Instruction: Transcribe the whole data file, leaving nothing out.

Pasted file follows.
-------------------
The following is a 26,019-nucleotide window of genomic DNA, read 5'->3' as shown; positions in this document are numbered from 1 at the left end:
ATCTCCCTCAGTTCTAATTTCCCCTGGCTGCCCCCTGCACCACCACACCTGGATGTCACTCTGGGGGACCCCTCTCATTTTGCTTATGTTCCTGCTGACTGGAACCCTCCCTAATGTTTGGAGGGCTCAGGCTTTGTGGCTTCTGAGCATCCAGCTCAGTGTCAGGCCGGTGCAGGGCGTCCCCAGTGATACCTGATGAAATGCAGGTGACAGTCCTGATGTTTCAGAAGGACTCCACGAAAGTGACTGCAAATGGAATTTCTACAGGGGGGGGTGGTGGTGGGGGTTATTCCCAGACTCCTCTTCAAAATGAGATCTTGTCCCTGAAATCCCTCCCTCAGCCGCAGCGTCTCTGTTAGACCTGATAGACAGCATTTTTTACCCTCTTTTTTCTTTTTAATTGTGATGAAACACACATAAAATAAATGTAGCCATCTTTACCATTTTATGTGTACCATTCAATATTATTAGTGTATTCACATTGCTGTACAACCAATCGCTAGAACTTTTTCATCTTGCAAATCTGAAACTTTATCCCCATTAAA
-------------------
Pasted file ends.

The following is a 26,019-nucleotide window of genomic DNA, read 5'->3' as shown; positions in this document are numbered from 1 at the left end:
ATCTCCCTCAGTTCTAATTTCCCCTGGCTGCCCCCTGCACCACCACACCTGGATGTCACTCTGGGGGACCCCTCTCATTTTGCTTATGTTCCTGCTGACTGGAACCCTCCCTAATGTTTGGAGGGCTCAGGCTTTGTGGCTTCTGAGCATCCAGCTCAGTGTCAGGCCGGTGCAGGGCGTCCCCAGTGATACCTGATGAAATGCAGGTGACAGTCCTGATGTTTCAGAAGGACTCCACGAAAGTGACTGCAAATGGAATTTCTACAGGGGGGGGTGGTGGTGGGGGTTATTCCCAGACTCCTCTTCAAAATGAGATCTTGTCCCTGAAATCCCTCCCTCAGCCGCAGCGTCTCTGTTAGACCTGATAGACAGCATTTTTTACCCTCTTTTTTCTTTTTAATTGTGATGAAACACACATAAAATAAATGTAGCCATCTTTACCATTTTATGTGTACCATTCAATATTATTAGTGTATTCACATTGCTGTACAACCAATCGCTAGAACTTTTTCATCTTGCAAATCTGAAACTTTATCCCCATTAAA